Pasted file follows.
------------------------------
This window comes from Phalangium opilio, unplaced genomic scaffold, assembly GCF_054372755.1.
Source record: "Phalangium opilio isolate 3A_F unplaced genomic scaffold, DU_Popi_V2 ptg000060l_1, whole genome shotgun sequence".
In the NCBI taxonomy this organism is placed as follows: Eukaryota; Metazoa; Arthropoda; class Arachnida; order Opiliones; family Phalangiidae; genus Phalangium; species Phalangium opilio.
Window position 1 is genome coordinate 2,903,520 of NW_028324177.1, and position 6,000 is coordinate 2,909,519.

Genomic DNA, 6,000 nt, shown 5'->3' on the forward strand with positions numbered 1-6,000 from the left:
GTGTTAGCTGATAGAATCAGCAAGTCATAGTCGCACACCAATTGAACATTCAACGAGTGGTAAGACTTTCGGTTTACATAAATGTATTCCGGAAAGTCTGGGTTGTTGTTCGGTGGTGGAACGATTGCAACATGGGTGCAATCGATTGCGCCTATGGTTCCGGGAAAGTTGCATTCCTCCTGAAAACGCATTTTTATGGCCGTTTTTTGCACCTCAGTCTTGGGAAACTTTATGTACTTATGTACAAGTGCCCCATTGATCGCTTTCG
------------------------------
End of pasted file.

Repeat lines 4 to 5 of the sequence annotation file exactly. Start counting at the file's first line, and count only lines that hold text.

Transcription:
Window position 1 is genome coordinate 2,903,520 of NW_028324177.1, and position 6,000 is coordinate 2,909,519.

Genomic DNA, 6,000 nt, shown 5'->3' on the forward strand with positions numbered 1-6,000 from the left: